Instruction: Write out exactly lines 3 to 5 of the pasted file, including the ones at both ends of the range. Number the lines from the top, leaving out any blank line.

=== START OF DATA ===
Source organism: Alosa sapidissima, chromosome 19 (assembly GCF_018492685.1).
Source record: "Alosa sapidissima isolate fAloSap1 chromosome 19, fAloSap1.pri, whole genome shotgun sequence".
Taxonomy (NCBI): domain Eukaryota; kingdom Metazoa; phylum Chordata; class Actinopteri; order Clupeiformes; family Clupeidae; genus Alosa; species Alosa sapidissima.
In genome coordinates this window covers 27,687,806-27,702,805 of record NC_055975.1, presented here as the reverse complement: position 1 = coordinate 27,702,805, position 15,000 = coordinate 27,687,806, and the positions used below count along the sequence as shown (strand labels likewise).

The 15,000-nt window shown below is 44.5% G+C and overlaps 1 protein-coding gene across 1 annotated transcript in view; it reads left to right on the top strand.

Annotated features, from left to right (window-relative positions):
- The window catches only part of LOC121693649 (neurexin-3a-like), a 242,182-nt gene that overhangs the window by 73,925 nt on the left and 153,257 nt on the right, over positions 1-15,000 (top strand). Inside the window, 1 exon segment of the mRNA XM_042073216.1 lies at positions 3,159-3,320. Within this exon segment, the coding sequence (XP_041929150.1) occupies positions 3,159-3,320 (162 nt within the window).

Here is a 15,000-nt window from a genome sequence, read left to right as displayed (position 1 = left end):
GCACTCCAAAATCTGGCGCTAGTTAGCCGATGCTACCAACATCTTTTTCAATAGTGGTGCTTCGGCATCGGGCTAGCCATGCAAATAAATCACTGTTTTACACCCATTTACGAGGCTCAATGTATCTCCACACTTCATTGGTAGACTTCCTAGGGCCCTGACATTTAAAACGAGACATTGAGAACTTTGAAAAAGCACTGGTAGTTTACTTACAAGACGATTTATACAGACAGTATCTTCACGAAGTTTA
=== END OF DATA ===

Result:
Taxonomy (NCBI): domain Eukaryota; kingdom Metazoa; phylum Chordata; class Actinopteri; order Clupeiformes; family Clupeidae; genus Alosa; species Alosa sapidissima.
In genome coordinates this window covers 27,687,806-27,702,805 of record NC_055975.1, presented here as the reverse complement: position 1 = coordinate 27,702,805, position 15,000 = coordinate 27,687,806, and the positions used below count along the sequence as shown (strand labels likewise).

The 15,000-nt window shown below is 44.5% G+C and overlaps 1 protein-coding gene across 1 annotated transcript in view; it reads left to right on the top strand.